Nanjing is one of my very favourite cities in China and, unfortunately, a place that many people simply don’t bother visiting. I wrote this article for Jumeirah Magazine about why you should give Nanjing a chance.
Nanjing is one of China’s most historically important cities. While many travellers to China merely pass through, or don’t visit at all, Nanjing’s abundance of historical sites, contrasted against a modern city that it continually developing and looking forward, makes it well worth a few days’ visit.
Over thousands of years, Nanjing, the stately capital of China’s eastern province of Jiangsu, has witnessed events that have shaped modern China and influenced how the Chinese see themselves.
Nanjing’s name literally means ‘Southern Capital’ and the city, formerly called Nanking in the west, has served as the capital for various Chinese dynasties, kingdoms and republican governments.
Thanks to its position on the banks of the Yangtze River, which allowed for trade and easy travel, Nanjing has been important since the earliest of times – there is evidence of an impressive walled city dating from 600 BC.
In 1368 the first emperor of the Chinese Ming imperial dynasty established the city as the capital of all China, a title it would hold for almost 300 years. While the Qing dynasty subsequently shifted the capital to Beijing it was in Nanjing that the Treaty of Nanking was signed. The 1842 treaty, which relinquished Hong Kong to the British, caused national embarrassment and significantly weakened the Qing emperors. In 1912, following the overthrow of the Qing emperors, Nanjing briefly became the provisional capital of the new Republic of China, with Sun Yatsen as its first president.
In 1937, violence defined the city when invading Japanese soldiers murdered an estimated 300,000 civilians. The sitting Kuomintang government fled the Japanese advance, although after Japan’s surrender, and the government’s subsequent return, Nanjing capital status was briefly reinstated. After four years of civil war, however, in 1949 the Communists chose to abandon Nanjing as capital and moved to Beijing to establish the People’s Republic of China’s first government.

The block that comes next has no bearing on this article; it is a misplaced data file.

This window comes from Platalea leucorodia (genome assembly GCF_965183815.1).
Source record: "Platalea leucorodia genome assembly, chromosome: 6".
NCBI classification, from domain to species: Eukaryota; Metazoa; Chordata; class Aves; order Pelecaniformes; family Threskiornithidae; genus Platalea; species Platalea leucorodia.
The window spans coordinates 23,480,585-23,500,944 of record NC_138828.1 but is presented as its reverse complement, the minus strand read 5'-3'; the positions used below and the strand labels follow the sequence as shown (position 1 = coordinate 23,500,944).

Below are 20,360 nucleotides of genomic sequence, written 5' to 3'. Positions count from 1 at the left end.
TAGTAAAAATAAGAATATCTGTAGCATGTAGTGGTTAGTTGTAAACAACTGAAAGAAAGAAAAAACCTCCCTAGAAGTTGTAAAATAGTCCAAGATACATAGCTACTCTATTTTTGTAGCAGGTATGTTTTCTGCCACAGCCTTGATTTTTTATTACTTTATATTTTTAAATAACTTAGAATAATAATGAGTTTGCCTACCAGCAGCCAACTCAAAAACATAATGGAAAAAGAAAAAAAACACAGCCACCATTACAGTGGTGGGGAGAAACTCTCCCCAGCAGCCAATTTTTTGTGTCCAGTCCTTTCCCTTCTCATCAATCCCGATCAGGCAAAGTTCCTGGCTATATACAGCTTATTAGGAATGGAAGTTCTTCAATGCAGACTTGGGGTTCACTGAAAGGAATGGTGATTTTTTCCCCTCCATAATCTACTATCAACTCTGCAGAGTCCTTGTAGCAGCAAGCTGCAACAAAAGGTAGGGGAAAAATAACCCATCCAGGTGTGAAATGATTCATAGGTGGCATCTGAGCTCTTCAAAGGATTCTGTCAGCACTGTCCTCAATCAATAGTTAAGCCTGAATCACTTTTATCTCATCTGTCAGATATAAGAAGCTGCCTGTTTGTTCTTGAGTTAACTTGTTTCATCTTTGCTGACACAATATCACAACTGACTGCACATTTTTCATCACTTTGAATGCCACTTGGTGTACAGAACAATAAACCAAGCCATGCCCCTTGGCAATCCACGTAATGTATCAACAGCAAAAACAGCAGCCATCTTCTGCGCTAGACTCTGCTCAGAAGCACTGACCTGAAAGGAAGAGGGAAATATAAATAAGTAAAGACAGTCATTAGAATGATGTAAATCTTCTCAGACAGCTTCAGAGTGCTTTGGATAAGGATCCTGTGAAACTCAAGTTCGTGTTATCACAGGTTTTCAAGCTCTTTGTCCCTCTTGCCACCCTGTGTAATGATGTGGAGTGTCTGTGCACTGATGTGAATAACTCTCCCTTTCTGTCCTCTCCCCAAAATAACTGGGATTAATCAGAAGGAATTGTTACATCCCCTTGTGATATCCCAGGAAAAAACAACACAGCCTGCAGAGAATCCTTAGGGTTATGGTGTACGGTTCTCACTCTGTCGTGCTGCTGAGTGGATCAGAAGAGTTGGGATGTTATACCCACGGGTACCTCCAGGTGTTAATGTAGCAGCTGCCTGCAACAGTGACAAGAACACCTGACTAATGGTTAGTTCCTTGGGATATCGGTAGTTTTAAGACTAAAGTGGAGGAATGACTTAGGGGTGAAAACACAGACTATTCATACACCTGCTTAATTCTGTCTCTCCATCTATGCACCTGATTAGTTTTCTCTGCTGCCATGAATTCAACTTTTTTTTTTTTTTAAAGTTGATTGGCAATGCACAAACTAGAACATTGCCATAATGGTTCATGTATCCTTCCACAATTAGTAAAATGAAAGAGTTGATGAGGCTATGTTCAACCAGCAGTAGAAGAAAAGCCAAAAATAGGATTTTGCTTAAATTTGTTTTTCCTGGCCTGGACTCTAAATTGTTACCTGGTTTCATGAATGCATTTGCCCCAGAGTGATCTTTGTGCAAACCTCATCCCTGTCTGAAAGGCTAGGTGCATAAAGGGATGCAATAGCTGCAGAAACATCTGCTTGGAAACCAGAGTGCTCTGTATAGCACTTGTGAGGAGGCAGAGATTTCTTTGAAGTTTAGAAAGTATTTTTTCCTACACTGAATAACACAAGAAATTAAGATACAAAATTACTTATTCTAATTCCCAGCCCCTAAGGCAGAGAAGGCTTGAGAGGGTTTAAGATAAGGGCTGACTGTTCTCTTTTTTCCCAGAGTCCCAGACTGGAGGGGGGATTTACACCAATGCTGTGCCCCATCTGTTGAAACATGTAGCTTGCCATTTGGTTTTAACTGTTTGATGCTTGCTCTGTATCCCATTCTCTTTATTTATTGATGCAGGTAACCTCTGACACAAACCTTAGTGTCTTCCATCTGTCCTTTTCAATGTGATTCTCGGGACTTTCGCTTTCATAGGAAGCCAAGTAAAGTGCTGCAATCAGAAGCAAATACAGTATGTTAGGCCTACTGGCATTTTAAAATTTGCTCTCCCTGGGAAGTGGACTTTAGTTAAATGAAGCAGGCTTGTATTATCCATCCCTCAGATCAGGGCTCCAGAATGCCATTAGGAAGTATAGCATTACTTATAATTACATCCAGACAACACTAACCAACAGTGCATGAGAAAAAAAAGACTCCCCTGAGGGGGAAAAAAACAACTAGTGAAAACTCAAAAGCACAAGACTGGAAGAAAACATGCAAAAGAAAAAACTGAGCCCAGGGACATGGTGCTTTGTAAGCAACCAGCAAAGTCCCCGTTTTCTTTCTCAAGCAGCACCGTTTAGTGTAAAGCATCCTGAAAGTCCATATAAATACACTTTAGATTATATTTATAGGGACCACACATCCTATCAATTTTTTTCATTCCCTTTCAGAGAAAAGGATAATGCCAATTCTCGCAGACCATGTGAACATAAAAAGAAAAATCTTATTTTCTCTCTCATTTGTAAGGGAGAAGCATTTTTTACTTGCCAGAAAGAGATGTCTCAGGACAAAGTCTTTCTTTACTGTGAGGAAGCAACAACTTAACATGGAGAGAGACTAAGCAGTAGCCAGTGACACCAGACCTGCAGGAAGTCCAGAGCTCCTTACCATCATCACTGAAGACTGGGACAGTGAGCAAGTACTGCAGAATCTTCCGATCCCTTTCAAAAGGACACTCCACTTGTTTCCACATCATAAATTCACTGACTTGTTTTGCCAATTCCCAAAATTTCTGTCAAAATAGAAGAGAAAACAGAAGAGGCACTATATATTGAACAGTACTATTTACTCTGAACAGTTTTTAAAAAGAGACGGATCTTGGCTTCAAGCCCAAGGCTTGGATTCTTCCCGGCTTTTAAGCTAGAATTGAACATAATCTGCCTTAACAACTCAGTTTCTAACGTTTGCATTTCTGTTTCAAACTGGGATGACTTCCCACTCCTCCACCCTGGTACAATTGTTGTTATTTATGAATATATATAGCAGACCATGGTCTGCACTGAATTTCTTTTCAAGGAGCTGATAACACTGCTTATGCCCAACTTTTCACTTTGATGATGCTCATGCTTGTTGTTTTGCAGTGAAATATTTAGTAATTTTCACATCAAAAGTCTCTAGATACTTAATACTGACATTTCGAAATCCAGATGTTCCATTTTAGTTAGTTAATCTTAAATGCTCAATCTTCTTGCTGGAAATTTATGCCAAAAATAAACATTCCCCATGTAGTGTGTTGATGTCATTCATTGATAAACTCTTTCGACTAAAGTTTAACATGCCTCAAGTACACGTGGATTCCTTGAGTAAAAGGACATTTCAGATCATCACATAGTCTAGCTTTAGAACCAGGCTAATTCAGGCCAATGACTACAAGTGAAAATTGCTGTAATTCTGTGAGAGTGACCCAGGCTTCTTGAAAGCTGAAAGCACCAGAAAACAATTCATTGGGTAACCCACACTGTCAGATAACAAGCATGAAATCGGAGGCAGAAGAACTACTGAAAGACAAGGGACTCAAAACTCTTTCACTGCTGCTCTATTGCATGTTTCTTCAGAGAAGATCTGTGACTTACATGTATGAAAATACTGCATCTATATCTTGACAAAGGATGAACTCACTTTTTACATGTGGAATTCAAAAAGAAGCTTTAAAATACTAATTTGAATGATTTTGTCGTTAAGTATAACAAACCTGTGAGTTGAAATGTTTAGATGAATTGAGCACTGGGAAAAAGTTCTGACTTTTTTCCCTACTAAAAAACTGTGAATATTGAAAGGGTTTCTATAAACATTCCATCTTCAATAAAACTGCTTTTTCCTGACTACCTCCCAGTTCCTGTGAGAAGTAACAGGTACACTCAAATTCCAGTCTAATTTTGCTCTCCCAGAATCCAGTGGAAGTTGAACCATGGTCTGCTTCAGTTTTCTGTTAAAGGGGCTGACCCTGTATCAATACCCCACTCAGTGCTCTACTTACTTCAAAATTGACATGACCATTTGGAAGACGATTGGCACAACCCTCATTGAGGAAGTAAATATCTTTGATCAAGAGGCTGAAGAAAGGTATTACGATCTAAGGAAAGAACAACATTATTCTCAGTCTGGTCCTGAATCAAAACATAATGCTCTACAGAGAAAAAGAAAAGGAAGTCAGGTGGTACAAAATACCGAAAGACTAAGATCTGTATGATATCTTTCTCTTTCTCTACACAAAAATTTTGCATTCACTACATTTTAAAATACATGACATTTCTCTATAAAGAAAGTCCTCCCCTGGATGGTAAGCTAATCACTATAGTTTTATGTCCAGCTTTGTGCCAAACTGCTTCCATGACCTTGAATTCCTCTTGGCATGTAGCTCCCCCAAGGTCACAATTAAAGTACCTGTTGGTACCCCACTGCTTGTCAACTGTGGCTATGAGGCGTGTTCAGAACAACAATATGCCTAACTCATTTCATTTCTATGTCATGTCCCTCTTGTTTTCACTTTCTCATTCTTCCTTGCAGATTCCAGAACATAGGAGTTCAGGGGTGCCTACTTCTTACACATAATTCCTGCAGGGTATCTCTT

But it’s not all about looking back. As with most major Chinese cities, Nanjing has its eye firmly on the future, developing its infrastructure and economy at a wild pace, creating an affluent, modern metropolis that’s easy to navigate despite its huge size.
Pay your respects
Memorial Hall of the Nanjing Massacre
This sombre museum stands not only as a tribute to the victims of the Japanese occupation of the city, but also a chilling reminder of the evils of war. Much of the museum is built from black and white granite, its starkly modern exterior intentionally presenting a melancholy, austere appearance. Pay your respects to the victims here and better understand a traumatic event that has left such a mark on the city.
Sun Yatsen Mausoleum
Get fit by climbing the 392 stairs to this colossal mausoleum that venerates the man most people see as the founder of republican China. While there’s not much to see in the vault at the top, apart from a statue of the man himself, on clear days the views of Nanjing are unparalleled. The surrounding parkland, which spreads out around the foot of Purple Mountain, offers shaded walking trails for further outdoor activity.
Defensive city walls
Many of Nanjing’s places of interest are enclosed within impressive Ming dynasty city walls that snake around the downtown area. The walls are reputedly the longest and oldest circular defensive fortifications in the world and were once more than 60km long. Nowadays, around 25km remain and some sections can be explored on foot or even two wheels – hire a bicycle and navigate the nine-metre-wide flat top that allows more than enough room for cycling.
Hit the shops
Visit the shops around the Fuzi Miao, also known as the Confucius Temple, to pick up goods traditional to Nanjing such as brocade, satin and polished stones. You’ll also find fun and kitsch souvenirs to take home, as well as a host of Chinese street food. Try the giant dumplings filled with soup, which are famous to the city and require a straw to suck out the delicious pork broth inside!
Nanjing is a major university town and as such its nightlife has a youthful and fun vibe. Hit the Shanghai Road area, which is close to two of Nanjing’s biggest universities, for a host of lively bars that cater to both local students and the expat community. Sample a bottle of local craft beer brewed in the city by Master Gao, one of China’s first craft beer breweries.
A must-visit for chocolate lovers, Chocolatini in Jumeirah Nanjing is a unique addition to Nanjing’s dining scene. Treat yourself to a variety of seasonal handmade chocolates and decadent patisseries, crafted by an expert chocolatier, while enjoying the views from the 41st floor. A creative menu of martinis, made using the best ingredients and latest techniques, adds another dimension to the offering.
A tranquil retreat
When you need to take a break from touring Nanjing’s many historical sites, book yourself into the modern and contemporary surroundings of Jumeirah Nanjing. Indulge in the inviting spa facilities and sky atrium pool that provide an ideal retreat from the vibrant city. With its striking and iconic architecture, created by the legendary architect Zaha Hadid, Jumeirah Nanjing captures the city’s unique blend of traditional and cosmopolitan style.
Browse the books
For those who like their bookstores hip, Librairie Avant-Garde is one of the country’s coolest, housed in a converted underground parking lot. Come here to browse the huge selection of books, mail postcards home to friends and family, and enjoy a coffee at the store’s on-site café. The store is also at the heart of Nanjing’s cultural scene, playing host to a variety of talks, concerts and exhibitions.